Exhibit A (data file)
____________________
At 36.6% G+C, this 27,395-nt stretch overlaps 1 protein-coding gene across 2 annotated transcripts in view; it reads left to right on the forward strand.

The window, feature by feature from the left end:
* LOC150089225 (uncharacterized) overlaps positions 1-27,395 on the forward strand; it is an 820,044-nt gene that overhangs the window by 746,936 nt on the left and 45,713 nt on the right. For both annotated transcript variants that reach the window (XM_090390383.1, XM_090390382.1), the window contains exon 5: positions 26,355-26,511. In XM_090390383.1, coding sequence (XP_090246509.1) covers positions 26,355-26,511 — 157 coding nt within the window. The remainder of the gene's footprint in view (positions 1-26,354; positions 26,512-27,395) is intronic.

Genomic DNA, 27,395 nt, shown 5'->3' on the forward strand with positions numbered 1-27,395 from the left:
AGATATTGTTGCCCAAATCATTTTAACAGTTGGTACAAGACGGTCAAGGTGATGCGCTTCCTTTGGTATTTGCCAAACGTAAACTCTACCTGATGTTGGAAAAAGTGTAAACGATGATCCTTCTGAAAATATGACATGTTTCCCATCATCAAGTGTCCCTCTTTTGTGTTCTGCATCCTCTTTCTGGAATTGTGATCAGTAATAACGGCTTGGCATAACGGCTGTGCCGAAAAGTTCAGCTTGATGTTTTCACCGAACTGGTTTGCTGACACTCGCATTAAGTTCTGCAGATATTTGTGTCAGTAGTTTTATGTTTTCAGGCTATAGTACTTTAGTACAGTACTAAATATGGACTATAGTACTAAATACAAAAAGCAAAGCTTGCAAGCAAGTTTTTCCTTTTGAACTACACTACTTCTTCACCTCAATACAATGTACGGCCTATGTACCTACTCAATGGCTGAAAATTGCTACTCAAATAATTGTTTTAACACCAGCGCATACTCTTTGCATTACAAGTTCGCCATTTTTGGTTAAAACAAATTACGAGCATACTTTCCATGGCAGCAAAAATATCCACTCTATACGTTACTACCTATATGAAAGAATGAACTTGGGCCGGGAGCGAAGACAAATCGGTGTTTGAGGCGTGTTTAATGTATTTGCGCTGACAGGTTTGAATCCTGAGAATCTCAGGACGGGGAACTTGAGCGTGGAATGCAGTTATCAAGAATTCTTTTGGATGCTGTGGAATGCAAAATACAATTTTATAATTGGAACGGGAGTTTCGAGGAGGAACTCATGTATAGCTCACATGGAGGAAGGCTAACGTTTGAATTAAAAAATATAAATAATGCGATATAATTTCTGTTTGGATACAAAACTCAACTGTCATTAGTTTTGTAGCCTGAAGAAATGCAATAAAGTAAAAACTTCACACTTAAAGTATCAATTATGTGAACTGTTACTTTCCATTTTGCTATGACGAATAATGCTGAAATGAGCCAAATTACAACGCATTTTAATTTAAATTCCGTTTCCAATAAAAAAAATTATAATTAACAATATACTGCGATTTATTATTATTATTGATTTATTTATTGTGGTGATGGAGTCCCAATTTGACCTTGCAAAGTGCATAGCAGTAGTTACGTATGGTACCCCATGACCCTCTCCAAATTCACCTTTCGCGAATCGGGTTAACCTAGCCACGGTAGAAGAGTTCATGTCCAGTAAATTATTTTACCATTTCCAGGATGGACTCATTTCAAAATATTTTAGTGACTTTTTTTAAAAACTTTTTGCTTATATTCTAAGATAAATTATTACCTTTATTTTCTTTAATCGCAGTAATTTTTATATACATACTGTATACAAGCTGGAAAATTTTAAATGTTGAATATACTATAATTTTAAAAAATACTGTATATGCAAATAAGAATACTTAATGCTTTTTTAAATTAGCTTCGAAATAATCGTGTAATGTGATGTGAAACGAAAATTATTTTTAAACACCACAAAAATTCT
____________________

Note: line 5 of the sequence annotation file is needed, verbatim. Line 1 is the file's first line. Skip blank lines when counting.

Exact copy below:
AGATATTGTTGCCCAAATCATTTTAACAGTTGGTACAAGACGGTCAAGGTGATGCGCTTCCTTTGGTATTTGCCAAACGTAAACTCTACCTGATGTTGGAAAAAGTGTAAACGATGATCCTTCTGAAAATATGACATGTTTCCCATCATCAAGTGTCCCTCTTTTGTGTTCTGCATCCTCTTTCTGGAATTGTGATCAGTAATAACGGCTTGGCATAACGGCTGTGCCGAAAAGTTCAGCTTGATGTTTTCACCGAACTGGTTTGCTGACACTCGCATTAAGTTCTGCAGATATTTGTGTCAGTAGTTTTATGTTTTCAGGCTATAGTACTTTAGTACAGTACTAAATATGGACTATAGTACTAAATACAAAAAGCAAAGCTTGCAAGCAAGTTTTTCCTTTTGAACTACACTACTTCTTCACCTCAATACAATGTACGGCCTATGTACCTACTCAATGGCTGAAAATTGCTACTCAAATAATTGTTTTAACACCAGCGCATACTCTTTGCATTACAAGTTCGCCATTTTTGGTTAAAACAAATTACGAGCATACTTTCCATGGCAGCAAAAATATCCACTCTATACGTTACTACCTATATGAAAGAATGAACTTGGGCCGGGAGCGAAGACAAATCGGTGTTTGAGGCGTGTTTAATGTATTTGCGCTGACAGGTTTGAATCCTGAGAATCTCAGGACGGGGAACTTGAGCGTGGAATGCAGTTATCAAGAATTCTTTTGGATGCTGTGGAATGCAAAATACAATTTTATAATTGGAACGGGAGTTTCGAGGAGGAACTCATGTATAGCTCACATGGAGGAAGGCTAACGTTTGAATTAAAAAATATAAATAATGCGATATAATTTCTGTTTGGATACAAAACTCAACTGTCATTAGTTTTGTAGCCTGAAGAAATGCAATAAAGTAAAAACTTCACACTTAAAGTATCAATTATGTGAACTGTTACTTTCCATTTTGCTATGACGAATAATGCTGAAATGAGCCAAATTACAACGCATTTTAATTTAAATTCCGTTTCCAATAAAAAAAATTATAATTAACAATATACTGCGATTTATTATTATTATTGATTTATTTATTGTGGTGATGGAGTCCCAATTTGACCTTGCAAAGTGCATAGCAGTAGTTACGTATGGTACCCCATGACCCTCTCCAAATTCACCTTTCGCGAATCGGGTTAACCTAGCCACGGTAGAAGAGTTCATGTCCAGTAAATTATTTTACCATTTCCAGGATGGACTCATTTCAAAATATTTTAGTGACTTTTTTTAAAAACTTTTTGCTTATATTCTAAGATAAATTATTACCTTTATTTTCTTTAATCGCAGTAATTTTTATATACATACTGTATACAAGCTGGAAAATTTTAAATGTTGAATATACTATAATTTTAAAAAATACTGTATATGCAAATAAGAATACTTAATGCTTTTTTAAATTAGCTTCGAAATAATCGTGTAATGTGATGTGAAACGAAAATTATTTTTAAACACCACAAAAATTCT